William P. Carey, businessman and philanthropist, was a real friend to Colorado College. The W.P. Carey Foundation (with the support of alumnus Jan Karst) established this lecture series, which brings a Nobel laureate in economic sciences to our campus each year. The WP Carey lecture series has brought over 15 of the greatest scholars in the field of economics to CC.


    Alvin Roth is the Craig and Susan McCaw professor of economics at Stanford University and the Gund professor of economics and business administration emeritus at Harvard University. Professor Roth has made significant contributions to the fields of game theory, market design and experimental economics, and is known for his emphasis on applying economic theory to solutions for "real-world" problems. In 2012, he won the Nobel Memorial Prize in Economic Sciences jointly with Lloyd Shapley for the theory of stable allocations and the practice of market design.

    Alvin Roth graduated from Columbia University's School of Engineering and Applied Science in 1971 with a bachelor's degree in Operations Research. He then moved to Stanford University, receiving both his Master's and PhD also in Operations Research there in 1973 and 1974 respectively.

    After leaving Stanford, Roth went on to teach at the University of Illinois which he left in 1982 to become the Andrew W. Mellon professor of economics at the University of Pittsburgh. While at Pitt, he also served as a fellow in the university's Center for Philosophy of Science and as a professor in the Katz Graduate School of Business. In 1998, Roth left to join the faculty at Harvard where he remained until deciding to return to Stanford in 2012.  In 2013 he became a full member of the Stanford faculty and took emeritus status at Harvard.

    Roth is an Alfred P. Sloan fellow, a Guggenheim fellow, and a fellow of the American Academy of Arts and Sciences. He is also a member of the National Bureau of Economic Research (NBER) and the Econometric Society.  In 2013, Roth, Shapley, and David Gale won a Golden Goose Award for their work on market design.  A collection of Roth's papers is housed at the Rubenstein Library at Duke University.


    Professor Roth's - Website

    Books on Amazon

    Product Details    

    Product Details


    The W.P. Carey Foundation and Colorado College
  • Dr Tanisha Ford

    Dr Tanisha Ford

    Liberating Threads, Creating New Archives: New Directions in Black Freedom Studies
    Friday, January 29, 2016 7:00 PM
    Block 5
    Gaylord Hall

    Full Title and Details

    The Inaugural Laura K. Padilla Colloquium

    The Race, Ethnicity and Migration Studies program at Colorado College is hosting a spring series of programs that showcase exciting new and relevant work in the field. Race, Ethnicity and Migration Studies fosters students’ ability to recognize, analyze, and understand the role of race, culture, and transnational and internal migrations in human societies and endeavors from a multidisciplinary and global perspective.

    Dr. Tanisha Ford is an award-winning writer, historian, and public speaker. She blends her love of fashion and performance and her commitment to social justice to create her own innovative approach to studying the social movements of the 20th and 21st centuries. The result is her brand of “Haute Couture Intellectualism.” Like the renowned couturiers who spend months (even years) skillfully hand stitching elaborate gowns, Dr. Ford consciously crafts her research and teaching with “a sense of social responsibility and intellectual panache”.She is invested in research and grassroots initiatives that bring the often marginalized voices of young women of color around the world to the forefront. Her first book Liberated Threads: Black Women, Style, and the Global Politics of Soul (UNC Press, 2015)  uncovers how and why black women use beauty culture and fashion as a form of resistance and cultural-political expression.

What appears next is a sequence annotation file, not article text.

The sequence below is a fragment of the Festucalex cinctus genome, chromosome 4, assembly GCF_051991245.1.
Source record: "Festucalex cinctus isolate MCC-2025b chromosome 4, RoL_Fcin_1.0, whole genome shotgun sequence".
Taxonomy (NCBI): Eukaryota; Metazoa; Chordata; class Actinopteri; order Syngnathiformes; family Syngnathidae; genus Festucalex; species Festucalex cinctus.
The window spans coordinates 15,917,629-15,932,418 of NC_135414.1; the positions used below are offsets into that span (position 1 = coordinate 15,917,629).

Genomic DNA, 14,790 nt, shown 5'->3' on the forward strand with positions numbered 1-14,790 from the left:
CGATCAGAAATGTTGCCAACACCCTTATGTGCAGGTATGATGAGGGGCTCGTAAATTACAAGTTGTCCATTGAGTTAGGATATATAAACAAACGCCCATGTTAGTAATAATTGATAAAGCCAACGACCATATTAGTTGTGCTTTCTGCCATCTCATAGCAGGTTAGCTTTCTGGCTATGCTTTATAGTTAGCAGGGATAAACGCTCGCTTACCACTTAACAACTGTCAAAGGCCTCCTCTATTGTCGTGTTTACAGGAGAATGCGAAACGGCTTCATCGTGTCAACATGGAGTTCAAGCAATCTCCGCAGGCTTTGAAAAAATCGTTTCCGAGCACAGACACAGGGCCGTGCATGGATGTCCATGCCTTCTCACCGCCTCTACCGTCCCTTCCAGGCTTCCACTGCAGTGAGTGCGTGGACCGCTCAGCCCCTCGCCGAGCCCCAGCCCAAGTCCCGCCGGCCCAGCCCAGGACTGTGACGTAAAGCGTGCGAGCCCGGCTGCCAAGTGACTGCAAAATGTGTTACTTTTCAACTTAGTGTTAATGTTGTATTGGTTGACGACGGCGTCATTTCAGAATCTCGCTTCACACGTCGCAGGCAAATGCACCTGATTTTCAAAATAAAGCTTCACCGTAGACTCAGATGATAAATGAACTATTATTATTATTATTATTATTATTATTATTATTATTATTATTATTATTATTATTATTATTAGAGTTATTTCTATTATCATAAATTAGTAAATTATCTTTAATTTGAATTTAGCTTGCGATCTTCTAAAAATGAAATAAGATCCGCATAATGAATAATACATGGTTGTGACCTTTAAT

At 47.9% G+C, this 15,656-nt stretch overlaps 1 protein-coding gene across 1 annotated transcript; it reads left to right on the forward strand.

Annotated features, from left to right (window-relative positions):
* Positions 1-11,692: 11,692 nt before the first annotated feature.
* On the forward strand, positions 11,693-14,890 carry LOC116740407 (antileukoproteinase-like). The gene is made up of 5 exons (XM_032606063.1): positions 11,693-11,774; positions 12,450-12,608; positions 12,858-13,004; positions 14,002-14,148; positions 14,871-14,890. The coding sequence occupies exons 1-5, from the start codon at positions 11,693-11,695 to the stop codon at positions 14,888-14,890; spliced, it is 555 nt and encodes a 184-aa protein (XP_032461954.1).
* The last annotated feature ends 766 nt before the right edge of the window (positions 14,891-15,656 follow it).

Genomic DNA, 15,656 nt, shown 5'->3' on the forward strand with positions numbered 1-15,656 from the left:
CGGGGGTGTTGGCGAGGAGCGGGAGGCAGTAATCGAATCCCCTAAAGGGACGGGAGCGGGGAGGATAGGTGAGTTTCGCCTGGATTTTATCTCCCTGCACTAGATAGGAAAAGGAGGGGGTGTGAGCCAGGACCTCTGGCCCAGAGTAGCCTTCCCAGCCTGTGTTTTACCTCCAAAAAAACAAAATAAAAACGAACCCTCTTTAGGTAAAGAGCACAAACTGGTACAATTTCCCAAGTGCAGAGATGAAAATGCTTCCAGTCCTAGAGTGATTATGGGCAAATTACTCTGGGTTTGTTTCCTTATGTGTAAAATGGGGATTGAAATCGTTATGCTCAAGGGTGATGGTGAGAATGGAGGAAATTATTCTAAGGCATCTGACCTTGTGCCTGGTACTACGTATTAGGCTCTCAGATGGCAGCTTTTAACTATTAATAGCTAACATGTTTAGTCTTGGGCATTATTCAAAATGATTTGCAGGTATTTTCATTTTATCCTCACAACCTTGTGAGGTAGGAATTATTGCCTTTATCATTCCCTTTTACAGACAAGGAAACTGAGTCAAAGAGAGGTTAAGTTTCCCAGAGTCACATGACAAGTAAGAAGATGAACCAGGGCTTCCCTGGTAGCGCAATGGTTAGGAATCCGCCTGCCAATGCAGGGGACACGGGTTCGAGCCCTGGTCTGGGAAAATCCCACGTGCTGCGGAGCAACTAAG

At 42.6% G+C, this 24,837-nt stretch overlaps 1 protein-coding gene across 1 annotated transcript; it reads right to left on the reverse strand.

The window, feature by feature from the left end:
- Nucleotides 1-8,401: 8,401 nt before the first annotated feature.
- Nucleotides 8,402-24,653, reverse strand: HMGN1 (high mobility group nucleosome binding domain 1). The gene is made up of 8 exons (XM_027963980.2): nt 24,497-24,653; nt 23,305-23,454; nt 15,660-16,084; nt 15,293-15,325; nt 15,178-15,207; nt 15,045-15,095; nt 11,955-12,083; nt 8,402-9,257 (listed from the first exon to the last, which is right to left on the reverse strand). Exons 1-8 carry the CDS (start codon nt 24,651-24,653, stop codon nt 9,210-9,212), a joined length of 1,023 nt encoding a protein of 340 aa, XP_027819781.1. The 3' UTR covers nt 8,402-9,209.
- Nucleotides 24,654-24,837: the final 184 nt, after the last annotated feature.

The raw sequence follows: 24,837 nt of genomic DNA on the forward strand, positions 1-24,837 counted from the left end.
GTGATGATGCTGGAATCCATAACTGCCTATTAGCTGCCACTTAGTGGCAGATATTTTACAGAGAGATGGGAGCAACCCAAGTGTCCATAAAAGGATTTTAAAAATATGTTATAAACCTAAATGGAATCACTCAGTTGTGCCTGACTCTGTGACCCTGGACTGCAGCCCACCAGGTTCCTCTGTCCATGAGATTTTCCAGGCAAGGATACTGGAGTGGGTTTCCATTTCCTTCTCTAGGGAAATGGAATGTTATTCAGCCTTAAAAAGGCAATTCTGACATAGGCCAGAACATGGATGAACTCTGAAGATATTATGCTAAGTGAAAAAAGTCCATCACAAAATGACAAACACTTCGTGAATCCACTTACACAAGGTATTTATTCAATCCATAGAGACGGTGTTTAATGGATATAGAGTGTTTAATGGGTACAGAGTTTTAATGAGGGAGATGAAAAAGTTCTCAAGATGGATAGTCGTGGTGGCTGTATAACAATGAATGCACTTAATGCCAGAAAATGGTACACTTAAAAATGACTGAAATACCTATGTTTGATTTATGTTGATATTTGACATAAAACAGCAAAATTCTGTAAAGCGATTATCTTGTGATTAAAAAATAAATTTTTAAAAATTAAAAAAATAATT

Tanisha C. Ford, Ph.D. is an assistant Professor of Women, Gender, Sexuality Studies at the University of Massachusetts Amherst. She is invested in research, public history, and grassroots community initiatives that bring the often marginalized voices of young women of color around the world to the forefront. Her first book Liberated Threads: Black Women, Style, and the Global Politics of Soul (UNC Press, Fall 2015)  uncovers how and why black women use beauty culture and fashion as a form of resistance and cultural-political expression. Her other publications have grappled with issues of race, gender and representation in popular culture; African fashion, labor, and economics in the age of social media; and hip hop culture and social activism. Her research has been published in the Journal of Southern History, NKA: Journal of Contemporary African Art, and The Black Scholar

    Her public writing and cultural commentary has been featured in diverse media outlets and publications including the The Root, The New Yorker, NPR: Code Switch,Fuse, News One, New York City’s HOT 97, The Feminist Wire, Vibe Vixen,Feministing,  and New Black Man.

    Ford is a highly sought-after public speaker. She has been invited to give lectures and serve as a roundtable discussant at institutions including: The University of London (School for Advanced Study), University of Pennsylvania, Princeton University, University of Chicago, New York University, Rutgers University, Duke University, Fordham University, The School for Visual Arts (NYC), and Parson’s The New School for Design (School of Fashion).

    Professor Ford earned a Ph.D (with distinction) in U.S. History at Indiana University-Bloomington. Her research has been supported by the Andrew W. Mellon Foundation, Ford Foundation, Schomburg Center for Research in Black Culture, Center for Black Music Research, Organization of American Historians, University of London, University College London (Institute of the Americas), and the University of Michigan (Dept. of Afroamerican and African Studies)